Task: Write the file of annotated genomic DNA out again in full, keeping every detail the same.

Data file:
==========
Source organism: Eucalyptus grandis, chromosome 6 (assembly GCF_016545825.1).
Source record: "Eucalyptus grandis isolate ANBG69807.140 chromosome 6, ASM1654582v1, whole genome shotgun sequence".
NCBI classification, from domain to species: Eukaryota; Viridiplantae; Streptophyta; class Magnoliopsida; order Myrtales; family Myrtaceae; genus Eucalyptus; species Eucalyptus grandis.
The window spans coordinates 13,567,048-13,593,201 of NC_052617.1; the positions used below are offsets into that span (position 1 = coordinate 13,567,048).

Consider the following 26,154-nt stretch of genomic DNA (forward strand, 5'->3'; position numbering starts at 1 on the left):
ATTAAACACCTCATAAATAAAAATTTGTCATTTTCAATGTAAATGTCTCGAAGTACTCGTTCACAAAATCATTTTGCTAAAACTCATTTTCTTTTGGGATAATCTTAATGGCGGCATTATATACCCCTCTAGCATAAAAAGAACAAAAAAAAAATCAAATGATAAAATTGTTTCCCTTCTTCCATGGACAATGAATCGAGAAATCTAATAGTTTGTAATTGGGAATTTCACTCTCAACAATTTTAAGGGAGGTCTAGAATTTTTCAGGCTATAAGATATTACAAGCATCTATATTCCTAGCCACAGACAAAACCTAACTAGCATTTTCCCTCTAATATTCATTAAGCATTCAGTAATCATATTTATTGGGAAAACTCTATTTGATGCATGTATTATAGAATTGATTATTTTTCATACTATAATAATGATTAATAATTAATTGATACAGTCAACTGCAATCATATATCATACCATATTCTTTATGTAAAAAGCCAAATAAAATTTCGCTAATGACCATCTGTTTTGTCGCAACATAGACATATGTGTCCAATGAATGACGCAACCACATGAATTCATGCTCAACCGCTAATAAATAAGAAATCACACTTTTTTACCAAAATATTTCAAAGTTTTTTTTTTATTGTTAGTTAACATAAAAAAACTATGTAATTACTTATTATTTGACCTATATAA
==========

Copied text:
Source organism: Eucalyptus grandis, chromosome 6 (assembly GCF_016545825.1).
Source record: "Eucalyptus grandis isolate ANBG69807.140 chromosome 6, ASM1654582v1, whole genome shotgun sequence".
NCBI classification, from domain to species: Eukaryota; Viridiplantae; Streptophyta; class Magnoliopsida; order Myrtales; family Myrtaceae; genus Eucalyptus; species Eucalyptus grandis.
The window spans coordinates 13,567,048-13,593,201 of NC_052617.1; the positions used below are offsets into that span (position 1 = coordinate 13,567,048).

Consider the following 26,154-nt stretch of genomic DNA (forward strand, 5'->3'; position numbering starts at 1 on the left):
ATTAAACACCTCATAAATAAAAATTTGTCATTTTCAATGTAAATGTCTCGAAGTACTCGTTCACAAAATCATTTTGCTAAAACTCATTTTCTTTTGGGATAATCTTAATGGCGGCATTATATACCCCTCTAGCATAAAAAGAACAAAAAAAAAATCAAATGATAAAATTGTTTCCCTTCTTCCATGGACAATGAATCGAGAAATCTAATAGTTTGTAATTGGGAATTTCACTCTCAACAATTTTAAGGGAGGTCTAGAATTTTTCAGGCTATAAGATATTACAAGCATCTATATTCCTAGCCACAGACAAAACCTAACTAGCATTTTCCCTCTAATATTCATTAAGCATTCAGTAATCATATTTATTGGGAAAACTCTATTTGATGCATGTATTATAGAATTGATTATTTTTCATACTATAATAATGATTAATAATTAATTGATACAGTCAACTGCAATCATATATCATACCATATTCTTTATGTAAAAAGCCAAATAAAATTTCGCTAATGACCATCTGTTTTGTCGCAACATAGACATATGTGTCCAATGAATGACGCAACCACATGAATTCATGCTCAACCGCTAATAAATAAGAAATCACACTTTTTTACCAAAATATTTCAAAGTTTTTTTTTTATTGTTAGTTAACATAAAAAAACTATGTAATTACTTATTATTTGACCTATATAA